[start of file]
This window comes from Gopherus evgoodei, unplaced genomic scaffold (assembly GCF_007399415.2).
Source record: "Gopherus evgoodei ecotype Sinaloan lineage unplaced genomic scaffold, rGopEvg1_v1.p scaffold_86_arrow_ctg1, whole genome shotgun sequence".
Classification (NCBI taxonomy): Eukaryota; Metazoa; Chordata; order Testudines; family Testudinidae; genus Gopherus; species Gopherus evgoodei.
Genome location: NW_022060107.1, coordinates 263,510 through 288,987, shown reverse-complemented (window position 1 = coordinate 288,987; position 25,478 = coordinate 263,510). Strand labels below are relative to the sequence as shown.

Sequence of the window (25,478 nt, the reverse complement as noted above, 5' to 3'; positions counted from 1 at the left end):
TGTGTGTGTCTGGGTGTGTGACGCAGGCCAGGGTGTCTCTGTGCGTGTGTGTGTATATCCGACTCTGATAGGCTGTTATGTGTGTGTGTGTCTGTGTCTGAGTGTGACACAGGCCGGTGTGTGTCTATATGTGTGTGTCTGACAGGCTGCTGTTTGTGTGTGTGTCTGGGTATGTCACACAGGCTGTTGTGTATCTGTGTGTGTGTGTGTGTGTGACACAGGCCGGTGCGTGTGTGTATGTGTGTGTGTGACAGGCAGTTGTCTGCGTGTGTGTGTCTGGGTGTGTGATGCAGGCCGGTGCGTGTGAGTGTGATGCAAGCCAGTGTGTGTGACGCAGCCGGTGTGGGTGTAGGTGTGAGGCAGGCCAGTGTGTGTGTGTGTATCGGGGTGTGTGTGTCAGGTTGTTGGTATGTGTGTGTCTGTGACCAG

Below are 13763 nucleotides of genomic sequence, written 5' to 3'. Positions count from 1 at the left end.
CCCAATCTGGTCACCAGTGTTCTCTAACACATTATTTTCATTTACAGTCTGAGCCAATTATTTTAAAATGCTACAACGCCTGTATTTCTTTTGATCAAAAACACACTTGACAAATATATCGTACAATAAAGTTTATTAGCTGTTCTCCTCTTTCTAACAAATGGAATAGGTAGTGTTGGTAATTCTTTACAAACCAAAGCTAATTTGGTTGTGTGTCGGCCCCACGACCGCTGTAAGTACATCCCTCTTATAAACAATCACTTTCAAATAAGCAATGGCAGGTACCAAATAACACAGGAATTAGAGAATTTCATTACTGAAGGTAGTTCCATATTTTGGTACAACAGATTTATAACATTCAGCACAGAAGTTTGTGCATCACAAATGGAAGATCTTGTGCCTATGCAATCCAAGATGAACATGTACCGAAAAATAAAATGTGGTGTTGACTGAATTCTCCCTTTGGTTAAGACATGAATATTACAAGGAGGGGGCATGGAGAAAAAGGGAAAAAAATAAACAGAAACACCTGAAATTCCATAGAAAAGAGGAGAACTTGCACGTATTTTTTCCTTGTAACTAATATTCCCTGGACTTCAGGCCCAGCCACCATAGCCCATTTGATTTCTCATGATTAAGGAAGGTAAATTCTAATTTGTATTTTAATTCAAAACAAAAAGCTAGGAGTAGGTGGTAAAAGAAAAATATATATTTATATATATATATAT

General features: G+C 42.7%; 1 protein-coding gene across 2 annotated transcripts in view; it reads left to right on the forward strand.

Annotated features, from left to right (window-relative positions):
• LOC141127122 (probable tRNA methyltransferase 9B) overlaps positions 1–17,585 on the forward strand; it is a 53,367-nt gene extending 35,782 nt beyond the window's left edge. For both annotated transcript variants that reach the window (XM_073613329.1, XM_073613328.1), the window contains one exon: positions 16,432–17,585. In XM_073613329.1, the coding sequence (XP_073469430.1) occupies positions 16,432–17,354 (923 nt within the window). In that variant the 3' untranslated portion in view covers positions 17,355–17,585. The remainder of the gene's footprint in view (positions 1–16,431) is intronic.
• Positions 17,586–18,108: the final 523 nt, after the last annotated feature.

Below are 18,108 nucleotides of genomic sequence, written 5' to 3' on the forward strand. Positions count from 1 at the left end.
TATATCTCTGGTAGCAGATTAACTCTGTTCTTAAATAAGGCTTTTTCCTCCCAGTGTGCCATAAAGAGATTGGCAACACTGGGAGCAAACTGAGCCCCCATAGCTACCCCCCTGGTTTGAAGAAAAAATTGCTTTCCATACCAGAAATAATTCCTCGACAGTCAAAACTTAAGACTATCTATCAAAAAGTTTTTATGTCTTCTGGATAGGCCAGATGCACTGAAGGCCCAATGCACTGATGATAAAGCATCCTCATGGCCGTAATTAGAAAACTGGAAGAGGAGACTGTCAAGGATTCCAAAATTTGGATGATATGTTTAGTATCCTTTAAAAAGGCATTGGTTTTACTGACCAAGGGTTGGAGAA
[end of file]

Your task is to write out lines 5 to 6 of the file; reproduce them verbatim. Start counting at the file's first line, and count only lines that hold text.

Sequence of the window (25,478 nt, the reverse complement as noted above, 5' to 3'; positions counted from 1 at the left end):
TGTGTGTGTCTGGGTGTGTGACGCAGGCCAGGGTGTCTCTGTGCGTGTGTGTGTATATCCGACTCTGATAGGCTGTTATGTGTGTGTGTGTCTGTGTCTGAGTGTGACACAGGCCGGTGTGTGTCTATATGTGTGTGTCTGACAGGCTGCTGTTTGTGTGTGTGTCTGGGTATGTCACACAGGCTGTTGTGTATCTGTGTGTGTGTGTGTGTGTGACACAGGCCGGTGCGTGTGTGTATGTGTGTGTGTGACAGGCAGTTGTCTGCGTGTGTGTGTCTGGGTGTGTGATGCAGGCCGGTGCGTGTGAGTGTGATGCAAGCCAGTGTGTGTGACGCAGCCGGTGTGGGTGTAGGTGTGAGGCAGGCCAGTGTGTGTGTGTGTATCGGGGTGTGTGTGTCAGGTTGTTGGTATGTGTGTGTCTGTGACCAG